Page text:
Uttar Pradesh govt decides to shut tanneries during Kumbh Mela; move made to provide devotees with clean water

Lucknow: The Government of Uttar Pradesh has taken a decision to close tanneries operating in Kanpur and Unnao, between December to March, 2019, to provide clean water for devotees participating in the upcoming Ardh Kumbh festival.

The Kumbh Mela is to be held in Allahabad for three months, between 15 January and 4 March, 2019.

This decision was taken by the Uttar Pradesh government and handed down by Renuka Kumar, principal secretary of the forest department, on 12 June. A review meeting on this decision was chaired by the Uttar Pradesh Pollution Control Board (PCB) on Monday, 17 September, and the copy of the order was dispatched to the district magistrates of Kanpur and Unnao, director of Uttar Pradesh State Industrial Development Corporation (UPSIDC), managing director of the Uttar Pradesh Jal Nigam (UPJN) and divisional commissioner from Kanpur range.

Workers at a tannery in Unnao. Image courtesy Sumit Sharma

Workers at a tannery in Unnao. Image courtesy Sumit Sharma

TU Khan, the chief environmental officer at the Uttar Pradesh PCB, says the government’s orders will be followed although the Board was not consulted before a decision was taken.

According to the UPSIDC, there are 264 big and small tanneries that operate in Kanpur and Unnao. Income from these tanneries is the primary source of livelihood for more than one lakh families.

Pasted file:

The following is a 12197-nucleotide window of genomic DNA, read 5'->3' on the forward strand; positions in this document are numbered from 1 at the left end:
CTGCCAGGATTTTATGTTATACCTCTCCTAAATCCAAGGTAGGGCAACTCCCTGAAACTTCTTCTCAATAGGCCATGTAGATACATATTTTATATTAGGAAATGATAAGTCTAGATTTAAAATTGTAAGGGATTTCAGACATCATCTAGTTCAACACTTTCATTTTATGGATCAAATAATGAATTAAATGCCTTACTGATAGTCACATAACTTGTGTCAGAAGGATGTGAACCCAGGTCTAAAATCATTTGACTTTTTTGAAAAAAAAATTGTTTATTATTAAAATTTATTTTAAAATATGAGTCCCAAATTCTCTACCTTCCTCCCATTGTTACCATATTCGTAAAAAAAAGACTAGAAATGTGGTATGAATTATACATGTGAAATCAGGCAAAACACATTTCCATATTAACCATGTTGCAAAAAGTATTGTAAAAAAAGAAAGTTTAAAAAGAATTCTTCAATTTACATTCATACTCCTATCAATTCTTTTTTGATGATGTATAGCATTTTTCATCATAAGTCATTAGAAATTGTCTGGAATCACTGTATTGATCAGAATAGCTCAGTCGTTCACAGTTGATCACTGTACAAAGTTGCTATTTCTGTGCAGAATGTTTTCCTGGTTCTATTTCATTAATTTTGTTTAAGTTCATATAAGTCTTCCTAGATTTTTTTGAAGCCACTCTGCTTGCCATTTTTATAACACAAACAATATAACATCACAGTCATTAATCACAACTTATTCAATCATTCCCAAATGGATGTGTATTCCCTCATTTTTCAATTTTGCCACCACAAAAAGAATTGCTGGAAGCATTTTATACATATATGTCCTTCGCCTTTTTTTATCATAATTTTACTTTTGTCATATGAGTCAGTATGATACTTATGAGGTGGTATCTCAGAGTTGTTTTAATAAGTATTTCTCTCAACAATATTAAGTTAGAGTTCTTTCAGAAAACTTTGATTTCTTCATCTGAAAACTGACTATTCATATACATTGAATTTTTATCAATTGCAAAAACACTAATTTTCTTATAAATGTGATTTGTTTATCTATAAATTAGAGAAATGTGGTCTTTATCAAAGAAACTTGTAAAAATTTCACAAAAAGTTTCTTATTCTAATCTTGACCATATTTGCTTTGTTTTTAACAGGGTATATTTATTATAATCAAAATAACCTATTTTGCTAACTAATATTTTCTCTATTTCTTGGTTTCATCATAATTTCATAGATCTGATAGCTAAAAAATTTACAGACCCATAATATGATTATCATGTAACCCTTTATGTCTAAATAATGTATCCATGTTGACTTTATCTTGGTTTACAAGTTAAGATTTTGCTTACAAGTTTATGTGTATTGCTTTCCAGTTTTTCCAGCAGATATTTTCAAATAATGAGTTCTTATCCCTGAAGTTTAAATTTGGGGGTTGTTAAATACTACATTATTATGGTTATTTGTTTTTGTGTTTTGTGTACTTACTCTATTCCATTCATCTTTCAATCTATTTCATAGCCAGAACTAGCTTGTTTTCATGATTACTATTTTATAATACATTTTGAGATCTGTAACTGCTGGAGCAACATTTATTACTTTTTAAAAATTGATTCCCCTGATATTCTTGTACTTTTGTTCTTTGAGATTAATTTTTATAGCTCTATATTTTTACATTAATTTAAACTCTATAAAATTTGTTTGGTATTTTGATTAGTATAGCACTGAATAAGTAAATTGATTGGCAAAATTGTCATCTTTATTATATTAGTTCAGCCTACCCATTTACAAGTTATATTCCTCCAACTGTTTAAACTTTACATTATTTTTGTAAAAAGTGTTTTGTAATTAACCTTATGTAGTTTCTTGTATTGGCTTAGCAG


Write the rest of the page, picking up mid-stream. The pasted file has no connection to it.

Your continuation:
Mukhtarul Amin, chairman of the Council of Leather Exports said that the government’s decision will have an adverse impact on the leather industry.

“If this happens, it will be impossible for us to get back into the leather business,” said Amin.

They have asked Chief Minister Yogi Adityanath for time and requested that the decision be reviewed. He added that leather exports from Kanpur and Unnao is valued at around Rs 8,000 crore, and about Rs 12,000 crore from the entire state. Amin said that the government should act swiftly to avoid consequences.

“Pakistan and Bangladesh will earn the larger share in global leather exports,” he said.

According to the UP PCB, these tanneries discharge 6.7 million litres of treated effluent per day. This water is treated at a chemical plant in Jajmau area, which holds the capacity to treat up to 37 million litres per day. These tanneries were once the biggest exporters of finished and unfinished leather in the international market, however, 154 tanneries have been shut down since 2016 due to excessive water pollution or illegal functionality.

To maintain the treatment plant, the government recently provided Rs 17 crore to the UPJN, according to the UP Minister for Export Encouragement, Satyadev Pachauri.

According to the PCB, wastewater coming out from tanneries is first treated at the 37 MLD chemical plant in Jajmau, after which the treated water is sent into the Ganga. The water is considered not fit for consumption, but the treatment makes it fit to be sent into the river. There are nine points in the treatment plant from where the water is dumped into the river.

According to AK Srivastava, managing director of UPJN, the treatment plants are sufficiently equipped to deal with the polluted water. The funds requested were to repair the processing unit. “The department is also in process to set up more treatment plants in the future,” he added.